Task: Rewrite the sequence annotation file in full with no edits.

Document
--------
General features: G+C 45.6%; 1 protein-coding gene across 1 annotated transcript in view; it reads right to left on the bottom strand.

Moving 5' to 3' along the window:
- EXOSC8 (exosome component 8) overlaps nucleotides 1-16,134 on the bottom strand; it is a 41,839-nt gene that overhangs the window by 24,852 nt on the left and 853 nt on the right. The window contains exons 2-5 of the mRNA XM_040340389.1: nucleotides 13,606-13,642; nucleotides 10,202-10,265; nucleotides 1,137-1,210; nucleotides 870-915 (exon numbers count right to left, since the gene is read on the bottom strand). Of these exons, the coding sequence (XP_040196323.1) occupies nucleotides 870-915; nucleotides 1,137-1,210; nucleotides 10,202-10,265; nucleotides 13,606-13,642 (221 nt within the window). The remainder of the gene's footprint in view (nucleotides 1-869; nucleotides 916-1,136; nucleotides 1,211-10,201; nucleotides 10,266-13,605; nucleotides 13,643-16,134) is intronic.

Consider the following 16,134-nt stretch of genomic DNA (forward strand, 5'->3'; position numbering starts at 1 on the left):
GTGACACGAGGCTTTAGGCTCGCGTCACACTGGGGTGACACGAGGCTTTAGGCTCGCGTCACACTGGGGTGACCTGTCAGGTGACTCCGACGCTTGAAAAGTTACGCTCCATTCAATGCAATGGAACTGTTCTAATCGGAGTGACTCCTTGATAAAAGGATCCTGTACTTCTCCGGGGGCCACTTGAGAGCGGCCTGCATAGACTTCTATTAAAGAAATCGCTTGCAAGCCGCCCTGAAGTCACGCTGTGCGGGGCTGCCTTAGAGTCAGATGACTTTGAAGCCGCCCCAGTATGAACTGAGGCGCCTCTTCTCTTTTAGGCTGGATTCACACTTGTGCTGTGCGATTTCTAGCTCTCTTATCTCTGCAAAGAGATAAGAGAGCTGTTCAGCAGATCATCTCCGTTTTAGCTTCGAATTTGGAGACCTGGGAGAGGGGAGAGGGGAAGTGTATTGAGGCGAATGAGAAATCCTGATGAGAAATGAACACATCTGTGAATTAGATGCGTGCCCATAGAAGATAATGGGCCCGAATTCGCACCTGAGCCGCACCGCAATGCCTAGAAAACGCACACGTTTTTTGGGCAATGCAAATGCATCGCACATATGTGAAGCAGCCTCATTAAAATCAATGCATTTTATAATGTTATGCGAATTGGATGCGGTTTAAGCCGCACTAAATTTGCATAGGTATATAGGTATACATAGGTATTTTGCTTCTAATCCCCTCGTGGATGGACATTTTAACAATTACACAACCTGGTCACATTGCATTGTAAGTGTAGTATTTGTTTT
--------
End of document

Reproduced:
General features: G+C 45.6%; 1 protein-coding gene across 1 annotated transcript in view; it reads right to left on the bottom strand.

Moving 5' to 3' along the window:
- EXOSC8 (exosome component 8) overlaps nucleotides 1-16,134 on the bottom strand; it is a 41,839-nt gene that overhangs the window by 24,852 nt on the left and 853 nt on the right. The window contains exons 2-5 of the mRNA XM_040340389.1: nucleotides 13,606-13,642; nucleotides 10,202-10,265; nucleotides 1,137-1,210; nucleotides 870-915 (exon numbers count right to left, since the gene is read on the bottom strand). Of these exons, the coding sequence (XP_040196323.1) occupies nucleotides 870-915; nucleotides 1,137-1,210; nucleotides 10,202-10,265; nucleotides 13,606-13,642 (221 nt within the window). The remainder of the gene's footprint in view (nucleotides 1-869; nucleotides 916-1,136; nucleotides 1,211-10,201; nucleotides 10,266-13,605; nucleotides 13,643-16,134) is intronic.

Consider the following 16,134-nt stretch of genomic DNA (forward strand, 5'->3'; position numbering starts at 1 on the left):
GTGACACGAGGCTTTAGGCTCGCGTCACACTGGGGTGACACGAGGCTTTAGGCTCGCGTCACACTGGGGTGACCTGTCAGGTGACTCCGACGCTTGAAAAGTTACGCTCCATTCAATGCAATGGAACTGTTCTAATCGGAGTGACTCCTTGATAAAAGGATCCTGTACTTCTCCGGGGGCCACTTGAGAGCGGCCTGCATAGACTTCTATTAAAGAAATCGCTTGCAAGCCGCCCTGAAGTCACGCTGTGCGGGGCTGCCTTAGAGTCAGATGACTTTGAAGCCGCCCCAGTATGAACTGAGGCGCCTCTTCTCTTTTAGGCTGGATTCACACTTGTGCTGTGCGATTTCTAGCTCTCTTATCTCTGCAAAGAGATAAGAGAGCTGTTCAGCAGATCATCTCCGTTTTAGCTTCGAATTTGGAGACCTGGGAGAGGGGAGAGGGGAAGTGTATTGAGGCGAATGAGAAATCCTGATGAGAAATGAACACATCTGTGAATTAGATGCGTGCCCATAGAAGATAATGGGCCCGAATTCGCACCTGAGCCGCACCGCAATGCCTAGAAAACGCACACGTTTTTTGGGCAATGCAAATGCATCGCACATATGTGAAGCAGCCTCATTAAAATCAATGCATTTTATAATGTTATGCGAATTGGATGCGGTTTAAGCCGCACTAAATTTGCATAGGTATATAGGTATACATAGGTATTTTGCTTCTAATCCCCTCGTGGATGGACATTTTAACAATTACACAACCTGGTCACATTGCATTGTAAGTGTAGTATTTGTTTT